By positioning the light beneath her, an unnatural ‘dark’ light occurs. It’s signatory with evil laughs or horror stories told around campfires, but it’s really interesting to see how anything but an evil look seems very strange.

The tutorial is definitely worth watching. Light is one of the most powerful tools in your photographic arsenal, and knowing how to use to it great effective is of paramount importance.

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White House Photog Pete Souza Looks Back at Iconic Photos

Pete Souza, the former Chief Official White House Photographer during the Obama administration, returned to Ohio University in March this year to present a selection of images from his time photographing the President. His images and commentary are in the 26-minute video above.

While visiting the university where he was originally an assistant professor before taking on the job at the White House, he sat down with colleague Marcia Nighswander (herself a Pulitzer Prize-winning photographer and Professor of Visual Communications) to discuss several of his most poignant photos from his Spring “Pete Souza Exhibit“.

This coming November, Souza will also release a new book, titled Obama: An Intimate Portrait: The Historic Presidency in Photographs. It’ll be published by Little, Brown and Company, containing more than 300 of his photos taken throughout the 8-year administration he documented.

The video above offers an insightful look at how Souza’s thought process worked when training his lens on one of the most powerful people in the world at the time.

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12 Tricks for Photographing Cars with Your Smartphone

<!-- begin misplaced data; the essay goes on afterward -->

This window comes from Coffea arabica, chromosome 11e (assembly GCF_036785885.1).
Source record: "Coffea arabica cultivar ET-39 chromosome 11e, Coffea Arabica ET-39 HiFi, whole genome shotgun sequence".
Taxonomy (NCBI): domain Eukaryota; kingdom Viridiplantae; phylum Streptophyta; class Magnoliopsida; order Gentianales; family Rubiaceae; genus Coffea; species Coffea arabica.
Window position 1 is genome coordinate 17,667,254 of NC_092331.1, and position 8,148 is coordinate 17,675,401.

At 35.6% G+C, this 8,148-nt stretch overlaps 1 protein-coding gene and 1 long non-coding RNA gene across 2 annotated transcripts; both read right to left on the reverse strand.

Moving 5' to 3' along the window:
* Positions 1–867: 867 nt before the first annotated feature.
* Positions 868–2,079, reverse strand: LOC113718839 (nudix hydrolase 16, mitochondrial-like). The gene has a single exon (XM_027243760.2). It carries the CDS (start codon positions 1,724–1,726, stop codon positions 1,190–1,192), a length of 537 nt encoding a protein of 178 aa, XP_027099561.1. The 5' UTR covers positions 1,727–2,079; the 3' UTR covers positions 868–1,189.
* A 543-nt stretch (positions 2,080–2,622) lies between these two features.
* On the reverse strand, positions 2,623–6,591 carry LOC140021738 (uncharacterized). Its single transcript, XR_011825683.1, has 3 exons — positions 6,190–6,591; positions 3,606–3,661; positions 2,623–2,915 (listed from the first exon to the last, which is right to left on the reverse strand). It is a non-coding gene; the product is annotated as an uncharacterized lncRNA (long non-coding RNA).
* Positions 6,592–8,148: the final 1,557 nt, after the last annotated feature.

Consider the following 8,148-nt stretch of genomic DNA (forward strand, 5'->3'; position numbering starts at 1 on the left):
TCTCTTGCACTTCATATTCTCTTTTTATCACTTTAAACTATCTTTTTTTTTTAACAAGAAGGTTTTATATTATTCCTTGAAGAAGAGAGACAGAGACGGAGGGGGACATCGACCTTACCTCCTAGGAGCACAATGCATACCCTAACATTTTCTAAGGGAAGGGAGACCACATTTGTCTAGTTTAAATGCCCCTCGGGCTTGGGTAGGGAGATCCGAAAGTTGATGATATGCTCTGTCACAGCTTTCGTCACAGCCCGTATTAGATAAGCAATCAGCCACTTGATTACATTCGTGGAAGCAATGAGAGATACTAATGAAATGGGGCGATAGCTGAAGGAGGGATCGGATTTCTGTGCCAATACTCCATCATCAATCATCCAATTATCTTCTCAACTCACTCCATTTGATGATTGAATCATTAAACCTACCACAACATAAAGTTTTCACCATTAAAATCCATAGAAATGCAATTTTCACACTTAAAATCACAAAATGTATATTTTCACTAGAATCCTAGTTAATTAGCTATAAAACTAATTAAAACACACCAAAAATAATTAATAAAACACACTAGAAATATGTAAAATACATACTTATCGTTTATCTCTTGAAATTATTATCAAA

Want to shoot some opportunistic car photos but only have your smartphone on hand? In the 6-minute video above, COOPH has 12 tips & tricks that you can apply instantly to spruce up your automobile images.

For example, parking up at a 45-degree angle and in-line with a straight-edged shadow will provide a neat composition, as well as some funky reflections cast on the bodywork of the car.

It’s not just what is on the inside that counts… pay attention to what’s beyond the windshield and think about your backgrounds. Shooting interior shots with interesting surroundings adds an extra dynamic to the image — and you can use HDR mode to retain the details in the inevitably contrasting areas.

Another neat tips is: if you use panorama mode and have someone drive the car around you, you can capture a long, snaky shot of multiple “versions” of your car. No one needs to know you only own one Lamborghini, not three.

There are plenty more handy hints in the video, so hit play above and keep your Instagram game strong.